HELENA, Mont. (AP) — Montana lawmakers were expected to take a big step forward Thursday on a bill to ban TikTok from operating in the state, a move that’s bound to face legal challenges but also serve as a testing ground for the TikTok-free America that many national lawmakers have envisioned.
Montana’s proposal, which has backing from the state’s GOP-controlled legislature, is more sweeping than bans in place in nearly half the states and the U.S. federal government that prohibit TikTok on government devices.
The House was scheduled to hold a second hearing vote on the legislation on Thursday. If it’s approved, a final House vote would likely take place Friday, after which the bill would be forwarded to Republican Gov. Greg Gianforte. He has banned TikTok on government devices in Montana. The Senate passed the bill 30-20 in March.
TikTok, which is owned by the Chinese tech company ByteDance, has been under intense scrutiny over concerns it could hand over user data to the Chinese government or push pro-Beijing propaganda and misinformation on the forum. Leaders at the FBI, CIA and numerous lawmakers of both parties have raised those concerns but haven’t presented any evidence to prove it has happened.
Supporters of a ban point to two Chinese laws that compel companies in the country to cooperate with the government on state intelligence work. They also point out other troubling episodes, such as a disclosure by ByteDance in December that it fired four employees who accessed the IP addresses and other data of two journalists while attempting to uncover the source of a leaked report about the company.
Congress is considering legislation that doesn’t call out TikTok, but gives the Commerce Department the ability to restrict foreign threats on tech platforms. That bill is being backed by the White House, but it has received pushback from privacy advocates and right-wing commentators and others who say the language is too broad.
Montana Attorney General Austin Knudsen urged state lawmakers to pass the bill because he wasn’t sure Congress would act quickly on a federal ban.
“I think Montana’s got an opportunity here to be a leader,” Knudsen, a Republican, told a House committee in March.
“I’m not one to ban private business, but I think this is an extraordinary situation,” he said. “This is a business that is controlled by an existential threat and enemy of the United States.”
Montana’s bill would prohibit downloads of TikTok in the state, but any penalties would not apply to users. Under the bill, any “entity” – an app store or TikTok – that violates the law would be liable for $10,000 for each violation. A violation would occur each time a user accesses TikTok or “is offered the ability” to access the social media platform or download the app. An additional $10,000 fine would be imposed each day the violation continues.
Under the prior version of the bill, internet service providers would have also been liable for any violations. That language was scrapped after a lobbyist for AT&T said during a February hearing on the bill that it was “not workable” to put that into effect.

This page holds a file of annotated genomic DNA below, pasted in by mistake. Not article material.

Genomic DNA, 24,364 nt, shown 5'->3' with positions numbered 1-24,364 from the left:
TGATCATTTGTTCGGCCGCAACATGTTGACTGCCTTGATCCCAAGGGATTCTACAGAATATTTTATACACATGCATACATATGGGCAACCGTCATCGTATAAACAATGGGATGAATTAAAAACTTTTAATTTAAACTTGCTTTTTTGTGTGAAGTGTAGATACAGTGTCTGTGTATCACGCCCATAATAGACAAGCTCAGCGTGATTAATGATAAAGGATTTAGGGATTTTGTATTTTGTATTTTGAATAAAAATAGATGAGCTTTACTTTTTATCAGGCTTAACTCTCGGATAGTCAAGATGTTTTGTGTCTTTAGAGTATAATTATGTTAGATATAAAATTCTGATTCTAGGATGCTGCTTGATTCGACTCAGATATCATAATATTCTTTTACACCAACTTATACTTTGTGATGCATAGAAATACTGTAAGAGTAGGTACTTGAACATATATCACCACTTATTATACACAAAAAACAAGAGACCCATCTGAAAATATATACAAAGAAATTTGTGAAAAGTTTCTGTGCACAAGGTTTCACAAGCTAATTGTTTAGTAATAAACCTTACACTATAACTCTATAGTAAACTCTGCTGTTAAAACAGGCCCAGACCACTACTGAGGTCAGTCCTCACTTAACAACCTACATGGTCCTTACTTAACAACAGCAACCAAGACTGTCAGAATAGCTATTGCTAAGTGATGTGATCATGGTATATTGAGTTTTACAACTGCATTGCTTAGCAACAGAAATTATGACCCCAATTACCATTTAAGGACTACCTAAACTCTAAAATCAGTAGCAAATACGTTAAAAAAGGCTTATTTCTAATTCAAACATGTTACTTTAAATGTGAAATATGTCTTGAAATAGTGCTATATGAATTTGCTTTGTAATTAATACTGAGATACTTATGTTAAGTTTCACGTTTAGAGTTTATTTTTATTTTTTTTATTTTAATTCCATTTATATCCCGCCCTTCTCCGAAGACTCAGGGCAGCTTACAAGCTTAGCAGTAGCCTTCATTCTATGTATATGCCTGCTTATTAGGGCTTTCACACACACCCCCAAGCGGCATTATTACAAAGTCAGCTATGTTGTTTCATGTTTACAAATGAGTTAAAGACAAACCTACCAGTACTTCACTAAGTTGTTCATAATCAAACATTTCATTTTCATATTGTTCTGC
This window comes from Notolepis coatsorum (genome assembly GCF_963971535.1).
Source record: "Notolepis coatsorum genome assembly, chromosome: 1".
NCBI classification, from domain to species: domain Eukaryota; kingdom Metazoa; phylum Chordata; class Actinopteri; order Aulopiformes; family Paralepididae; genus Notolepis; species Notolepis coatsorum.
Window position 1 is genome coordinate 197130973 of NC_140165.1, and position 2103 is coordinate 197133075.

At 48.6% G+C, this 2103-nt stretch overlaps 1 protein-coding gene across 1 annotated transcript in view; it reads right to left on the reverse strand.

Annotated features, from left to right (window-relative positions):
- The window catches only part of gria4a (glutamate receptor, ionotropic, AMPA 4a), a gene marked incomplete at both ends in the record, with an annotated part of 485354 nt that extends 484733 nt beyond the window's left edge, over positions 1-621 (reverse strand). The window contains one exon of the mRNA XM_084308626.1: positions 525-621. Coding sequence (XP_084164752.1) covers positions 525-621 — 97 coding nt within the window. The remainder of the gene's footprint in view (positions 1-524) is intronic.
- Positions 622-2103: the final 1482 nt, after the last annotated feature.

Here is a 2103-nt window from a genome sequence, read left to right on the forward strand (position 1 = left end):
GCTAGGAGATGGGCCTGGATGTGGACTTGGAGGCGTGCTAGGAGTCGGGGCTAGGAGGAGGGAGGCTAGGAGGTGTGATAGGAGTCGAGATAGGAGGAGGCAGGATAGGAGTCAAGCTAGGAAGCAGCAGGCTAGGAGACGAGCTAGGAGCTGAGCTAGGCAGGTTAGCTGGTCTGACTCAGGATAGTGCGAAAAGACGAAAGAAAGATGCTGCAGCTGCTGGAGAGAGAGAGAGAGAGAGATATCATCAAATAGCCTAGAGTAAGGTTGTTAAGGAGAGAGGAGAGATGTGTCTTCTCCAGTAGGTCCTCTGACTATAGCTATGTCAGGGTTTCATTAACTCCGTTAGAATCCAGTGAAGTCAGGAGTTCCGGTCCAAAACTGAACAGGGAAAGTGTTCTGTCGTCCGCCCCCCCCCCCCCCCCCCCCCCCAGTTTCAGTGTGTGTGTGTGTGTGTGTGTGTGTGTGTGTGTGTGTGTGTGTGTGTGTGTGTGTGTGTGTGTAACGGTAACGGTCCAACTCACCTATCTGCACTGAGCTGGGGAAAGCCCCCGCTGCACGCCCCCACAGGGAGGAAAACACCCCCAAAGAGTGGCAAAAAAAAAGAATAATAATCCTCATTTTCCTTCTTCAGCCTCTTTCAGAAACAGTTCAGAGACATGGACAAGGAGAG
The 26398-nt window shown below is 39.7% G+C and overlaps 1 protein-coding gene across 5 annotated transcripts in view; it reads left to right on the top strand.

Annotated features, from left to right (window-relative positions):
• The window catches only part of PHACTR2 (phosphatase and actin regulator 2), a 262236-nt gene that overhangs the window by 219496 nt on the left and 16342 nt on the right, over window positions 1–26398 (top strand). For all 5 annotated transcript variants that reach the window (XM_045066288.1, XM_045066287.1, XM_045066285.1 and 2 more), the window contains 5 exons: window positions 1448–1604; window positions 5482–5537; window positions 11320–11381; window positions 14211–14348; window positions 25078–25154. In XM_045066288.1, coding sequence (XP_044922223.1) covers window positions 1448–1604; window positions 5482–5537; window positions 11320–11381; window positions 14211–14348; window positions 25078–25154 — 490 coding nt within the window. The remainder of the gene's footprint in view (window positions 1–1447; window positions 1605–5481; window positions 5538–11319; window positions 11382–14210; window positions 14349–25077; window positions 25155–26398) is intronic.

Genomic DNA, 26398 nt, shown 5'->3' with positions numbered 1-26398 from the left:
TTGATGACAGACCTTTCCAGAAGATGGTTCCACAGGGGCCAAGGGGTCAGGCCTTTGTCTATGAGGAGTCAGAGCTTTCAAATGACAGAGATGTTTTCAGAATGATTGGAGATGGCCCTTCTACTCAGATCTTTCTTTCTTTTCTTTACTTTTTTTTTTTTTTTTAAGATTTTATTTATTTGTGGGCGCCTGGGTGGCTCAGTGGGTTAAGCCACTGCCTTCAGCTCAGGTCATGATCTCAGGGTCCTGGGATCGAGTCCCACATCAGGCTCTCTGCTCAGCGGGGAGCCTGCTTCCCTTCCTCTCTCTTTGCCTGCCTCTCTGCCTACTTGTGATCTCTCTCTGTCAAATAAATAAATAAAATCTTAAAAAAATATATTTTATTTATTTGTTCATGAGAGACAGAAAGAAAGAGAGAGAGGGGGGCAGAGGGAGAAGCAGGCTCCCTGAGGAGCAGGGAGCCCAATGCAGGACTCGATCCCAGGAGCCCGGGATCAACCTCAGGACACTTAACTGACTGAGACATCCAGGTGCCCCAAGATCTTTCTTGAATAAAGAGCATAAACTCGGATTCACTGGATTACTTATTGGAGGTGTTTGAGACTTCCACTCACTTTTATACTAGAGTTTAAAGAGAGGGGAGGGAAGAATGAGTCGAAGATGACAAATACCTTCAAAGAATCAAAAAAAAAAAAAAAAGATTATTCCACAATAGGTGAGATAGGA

Opponents argued the bill amounted to government overreach and that residents could easily circumvent the proposed ban by using a Virtual Private Network. A VPN encrypts internet traffic and makes it more difficult for third parties to track online activities, steal data and determine a person’s location.
At a hearing for the bill in March, a representative from the tech trade group TechNet said app stores also “do not have the ability to geofence” apps on a state by state basis and that it would be impossible for its members, like Apple and Google, to prevent TikTok from being downloaded in Montana.
Some opponents also argued the state wasn’t looking to ban other social media apps that collect similar types of data from their users.
“We also believe this is a blatant exercise of censorship and is an egregious violation of Montanans free speech rights,” said Keegan Medrano with the ACLU of Montana.
TikTok has been ferociously pushing back against the bill. The company, which has 150 million users in the U.S., has encouraged users in the state to speak out against the bill and hired lobbyists to do so as well. It has also purchased billboards, run full-page newspaper ads and has a website opposing Montana’s legislation. Some ads placed in local newspapers highlight how local businesses were able to use the app to drive sales.
The bill would “show Montana doesn’t support entrepreneurs in our own state,” Shauna White Bear, who owns White Bear Moccasins, said during a March 20 hearing. She noted her business receives much more engagement on TikTok than on other social media sites.
The Montana bill isn’t the first blanket ban the company has faced. In 2020, then-President Donald Trump issued executive orders that banned the use of TikTok and the Chinese messaging platform WeChat. Those efforts were nixed by the courts and shelved by the Biden administration.
TikTok continued negotiations with the administration on the security concerns tied to the app. Amid rising geopolitical tensions with China, the Biden administration more recently has threatened it could ban the app if the company’s Chinese owners don’t sell their stakes. To avoid either outcome, TikTok has been trying to sell a data safety proposal called “Project Texas” that would route all its U.S. user data to servers operated by the software giant Oracle.
Hadero reported from New York.